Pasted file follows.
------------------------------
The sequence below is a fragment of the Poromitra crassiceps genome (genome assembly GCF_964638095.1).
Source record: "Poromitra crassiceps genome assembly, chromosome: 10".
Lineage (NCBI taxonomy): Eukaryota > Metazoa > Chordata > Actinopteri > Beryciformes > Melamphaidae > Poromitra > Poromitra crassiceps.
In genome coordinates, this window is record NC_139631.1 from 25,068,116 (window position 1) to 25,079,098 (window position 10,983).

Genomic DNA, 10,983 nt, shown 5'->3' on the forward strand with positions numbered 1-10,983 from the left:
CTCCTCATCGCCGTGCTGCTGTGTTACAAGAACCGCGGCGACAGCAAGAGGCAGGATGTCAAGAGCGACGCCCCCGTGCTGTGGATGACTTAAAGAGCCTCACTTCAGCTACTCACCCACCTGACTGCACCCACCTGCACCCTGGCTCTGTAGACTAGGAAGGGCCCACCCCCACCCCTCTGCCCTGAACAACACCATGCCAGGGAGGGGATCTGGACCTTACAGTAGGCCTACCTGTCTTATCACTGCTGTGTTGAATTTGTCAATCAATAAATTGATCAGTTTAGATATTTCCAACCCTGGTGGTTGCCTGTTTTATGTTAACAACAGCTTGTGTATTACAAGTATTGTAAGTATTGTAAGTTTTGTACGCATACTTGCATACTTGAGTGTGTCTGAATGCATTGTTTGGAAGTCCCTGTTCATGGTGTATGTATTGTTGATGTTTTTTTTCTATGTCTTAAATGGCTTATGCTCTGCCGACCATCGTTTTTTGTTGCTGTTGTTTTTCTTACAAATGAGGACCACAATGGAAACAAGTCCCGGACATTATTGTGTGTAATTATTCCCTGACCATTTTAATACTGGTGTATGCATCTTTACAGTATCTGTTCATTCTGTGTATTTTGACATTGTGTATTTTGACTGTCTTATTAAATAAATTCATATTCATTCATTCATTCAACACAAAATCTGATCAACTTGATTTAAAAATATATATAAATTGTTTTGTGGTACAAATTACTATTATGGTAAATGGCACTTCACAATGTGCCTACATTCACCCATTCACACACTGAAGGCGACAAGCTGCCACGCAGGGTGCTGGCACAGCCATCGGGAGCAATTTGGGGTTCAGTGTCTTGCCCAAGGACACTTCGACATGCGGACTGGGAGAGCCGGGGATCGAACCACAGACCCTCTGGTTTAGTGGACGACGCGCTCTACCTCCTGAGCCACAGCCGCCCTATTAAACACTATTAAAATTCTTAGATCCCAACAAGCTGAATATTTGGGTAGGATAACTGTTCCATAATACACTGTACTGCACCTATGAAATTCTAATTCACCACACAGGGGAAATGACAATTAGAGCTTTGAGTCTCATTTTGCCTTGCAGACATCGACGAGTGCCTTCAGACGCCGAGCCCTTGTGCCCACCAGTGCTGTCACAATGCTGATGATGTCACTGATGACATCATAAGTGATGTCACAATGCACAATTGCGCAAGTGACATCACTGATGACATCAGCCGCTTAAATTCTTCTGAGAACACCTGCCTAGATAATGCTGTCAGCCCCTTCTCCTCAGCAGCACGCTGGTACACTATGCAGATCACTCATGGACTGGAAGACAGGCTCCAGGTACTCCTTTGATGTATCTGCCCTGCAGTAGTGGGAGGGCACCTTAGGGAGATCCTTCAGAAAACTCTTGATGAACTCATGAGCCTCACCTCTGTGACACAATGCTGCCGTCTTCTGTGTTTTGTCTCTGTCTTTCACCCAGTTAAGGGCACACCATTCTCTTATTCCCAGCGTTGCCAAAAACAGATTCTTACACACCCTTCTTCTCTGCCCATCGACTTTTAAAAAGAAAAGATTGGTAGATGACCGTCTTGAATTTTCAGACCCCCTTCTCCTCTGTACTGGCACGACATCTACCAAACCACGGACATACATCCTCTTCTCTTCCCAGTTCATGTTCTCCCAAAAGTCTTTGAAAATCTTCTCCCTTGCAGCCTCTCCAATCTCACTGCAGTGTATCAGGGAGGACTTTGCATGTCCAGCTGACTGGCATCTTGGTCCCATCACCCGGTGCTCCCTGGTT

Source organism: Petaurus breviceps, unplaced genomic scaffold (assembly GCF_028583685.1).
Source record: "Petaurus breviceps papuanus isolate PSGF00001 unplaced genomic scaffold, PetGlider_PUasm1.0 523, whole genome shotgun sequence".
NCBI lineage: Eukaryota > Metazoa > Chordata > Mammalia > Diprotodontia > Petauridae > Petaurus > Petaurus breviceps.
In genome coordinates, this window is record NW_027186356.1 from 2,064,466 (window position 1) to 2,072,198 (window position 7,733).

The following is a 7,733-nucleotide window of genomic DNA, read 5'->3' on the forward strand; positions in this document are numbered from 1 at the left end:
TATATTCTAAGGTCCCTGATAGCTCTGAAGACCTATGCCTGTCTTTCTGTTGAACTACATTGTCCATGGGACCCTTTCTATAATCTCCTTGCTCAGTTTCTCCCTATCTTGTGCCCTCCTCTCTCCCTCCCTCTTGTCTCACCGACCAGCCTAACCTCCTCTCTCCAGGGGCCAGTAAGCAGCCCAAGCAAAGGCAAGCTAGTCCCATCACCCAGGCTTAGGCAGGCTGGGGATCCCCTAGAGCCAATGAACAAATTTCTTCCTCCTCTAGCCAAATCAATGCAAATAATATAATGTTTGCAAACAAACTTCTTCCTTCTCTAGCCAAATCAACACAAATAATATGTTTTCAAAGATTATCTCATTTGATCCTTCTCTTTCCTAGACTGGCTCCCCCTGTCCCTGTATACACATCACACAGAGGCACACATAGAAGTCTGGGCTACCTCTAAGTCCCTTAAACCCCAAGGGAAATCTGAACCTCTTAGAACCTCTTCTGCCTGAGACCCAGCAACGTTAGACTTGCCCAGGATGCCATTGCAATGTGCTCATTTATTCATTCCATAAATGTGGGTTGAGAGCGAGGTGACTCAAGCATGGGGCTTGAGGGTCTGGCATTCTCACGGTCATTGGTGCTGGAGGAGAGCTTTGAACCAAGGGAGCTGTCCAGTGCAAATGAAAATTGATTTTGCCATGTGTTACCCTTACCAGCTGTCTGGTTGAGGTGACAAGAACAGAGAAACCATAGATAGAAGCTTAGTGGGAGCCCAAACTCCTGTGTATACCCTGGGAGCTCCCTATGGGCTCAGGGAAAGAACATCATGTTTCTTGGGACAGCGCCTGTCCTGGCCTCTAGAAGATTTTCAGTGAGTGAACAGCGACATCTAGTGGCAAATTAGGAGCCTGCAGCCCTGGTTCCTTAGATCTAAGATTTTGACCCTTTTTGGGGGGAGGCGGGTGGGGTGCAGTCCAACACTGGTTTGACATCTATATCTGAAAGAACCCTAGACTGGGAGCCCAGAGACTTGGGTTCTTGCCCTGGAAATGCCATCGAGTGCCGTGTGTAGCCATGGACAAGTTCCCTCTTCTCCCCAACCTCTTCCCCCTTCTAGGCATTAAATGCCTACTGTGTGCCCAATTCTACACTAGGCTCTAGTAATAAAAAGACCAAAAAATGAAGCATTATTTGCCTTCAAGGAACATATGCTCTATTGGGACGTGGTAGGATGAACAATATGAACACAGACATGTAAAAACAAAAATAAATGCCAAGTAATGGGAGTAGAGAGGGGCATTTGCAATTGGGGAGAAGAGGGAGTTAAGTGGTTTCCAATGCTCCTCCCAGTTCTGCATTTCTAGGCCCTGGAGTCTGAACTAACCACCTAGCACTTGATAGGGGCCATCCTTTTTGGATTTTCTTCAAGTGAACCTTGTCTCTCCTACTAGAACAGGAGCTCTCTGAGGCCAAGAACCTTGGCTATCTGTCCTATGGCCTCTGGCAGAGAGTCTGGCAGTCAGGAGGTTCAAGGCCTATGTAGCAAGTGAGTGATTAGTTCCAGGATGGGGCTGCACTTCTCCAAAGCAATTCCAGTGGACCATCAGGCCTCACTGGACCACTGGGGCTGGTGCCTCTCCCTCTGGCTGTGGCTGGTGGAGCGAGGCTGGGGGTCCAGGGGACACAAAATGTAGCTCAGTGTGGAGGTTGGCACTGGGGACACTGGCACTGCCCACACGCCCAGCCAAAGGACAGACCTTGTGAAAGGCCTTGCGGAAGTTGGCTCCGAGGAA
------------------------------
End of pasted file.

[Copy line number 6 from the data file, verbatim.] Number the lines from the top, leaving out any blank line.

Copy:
CTCCTCATCGCCGTGCTGCTGTGTTACAAGAACCGCGGCGACAGCAAGAGGCAGGATGTCAAGAGCGACGCCCCCGTGCTGTGGATGACTTAAAGAGCCTCACTTCAGCTACTCACCCACCTGACTGCACCCACCTGCACCCTGGCTCTGTAGACTAGGAAGGGCCCACCCCCACCCCTCTGCCCTGAACAACACCATGCCAGGGAGGGGATCTGGACCTTACAGTAGGCCTACCTGTCTTATCACTGCTGTGTTGAATTTGTCAATCAATAAATTGATCAGTTTAGATATTTCCAACCCTGGTGGTTGCCTGTTTTATGTTAACAACAGCTTGTGTATTACAAGTATTGTAAGTATTGTAAGTTTTGTACGCATACTTGCATACTTGAGTGTGTCTGAATGCATTGTTTGGAAGTCCCTGTTCATGGTGTATGTATTGTTGATGTTTTTTTTCTATGTCTTAAATGGCTTATGCTCTGCCGACCATCGTTTTTTGTTGCTGTTGTTTTTCTTACAAATGAGGACCACAATGGAAACAAGTCCCGGACATTATTGTGTGTAATTATTCCCTGACCATTTTAATACTGGTGTATGCATCTTTACAGTATCTGTTCATTCTGTGTATTTTGACATTGTGTATTTTGACTGTCTTATTAAATAAATTCATATTCATTCATTCATTCAACACAAAATCTGATCAACTTGATTTAAAAATATATATAAATTGTTTTGTGGTACAAATTACTATTATGGTAAATGGCACTTCACAATGTGCCTACATTCACCCATTCACACACTGAAGGCGACAAGCTGCCACGCAGGGTGCTGGCACAGCCATCGGGAGCAATTTGGGGTTCAGTGTCTTGCCCAAGGACACTTCGACATGCGGACTGGGAGAGCCGGGGATCGAACCACAGACCCTCTGGTTTAGTGGACGACGCGCTCTACCTCCTGAGCCACAGCCGCCCTATTAAACACTATTAAAATTCTTAGATCCCAACAAGCTGAATATTTGGGTAGGATAACTGTTCCATAATACACTGTACTGCACCTATGAAATTCTAATTCACCACACAGGGGAAATGACAATTAGAGCTTTGAGTCTCATTTTGCCTTGCAGACATCGACGAGTGCCTTCAGACGCCGAGCCCTTGTGCCCACCAGTGCTGTCACAATGCTGATGATGTCACTGATGACATCATAAGTGATGTCACAATGCACAATTGCGCAAGTGACATCACTGATGACATCAGCCGCTTAAATTCTTCTGAGAACACCTGCCTAGATAATGCTGTCAGCCCCTTCTCCTCAGCAGCACGCTGGTACACTATGCAGATCACTCATGGACTGGAAGACAGGCTCCAGGTACTCCTTTGATGTATCTGCCCTGCAGTAGTGGGAGGGCACCTTAGGGAGATCCTTCAGAAAACTCTTGATGAACTCATGAGCCTCACCTCTGTGACACAATGCTGCCGTCTTCTGTGTTTTGTCTCTGTCTTTCACCCAGTTAAGGGCACACCATTCTCTTATTCCCAGCGTTGCCAAAAACAGATTCTTACACACCCTTCTTCTCTGCCCATCGACTTTTAAAAAGAAAAGATTGGTAGATGACCGTCTTGAATTTTCAGACCCCCTTCTCCTCTGTACTGGCACGACATCTACCAAACCACGGACATACATCCTCTTCTCTTCCCAGTTCATGTTCTCCCAAAAGTCTTTGAAAATCTTCTCCCTTGCAGCCTCTCCAATCTCACTGCAGTGTATCAGGGAGGACTTTGCATGTCCAGCTGACTGGCATCTTGGTCCCATCACCCGGTGCTCCCTGGTT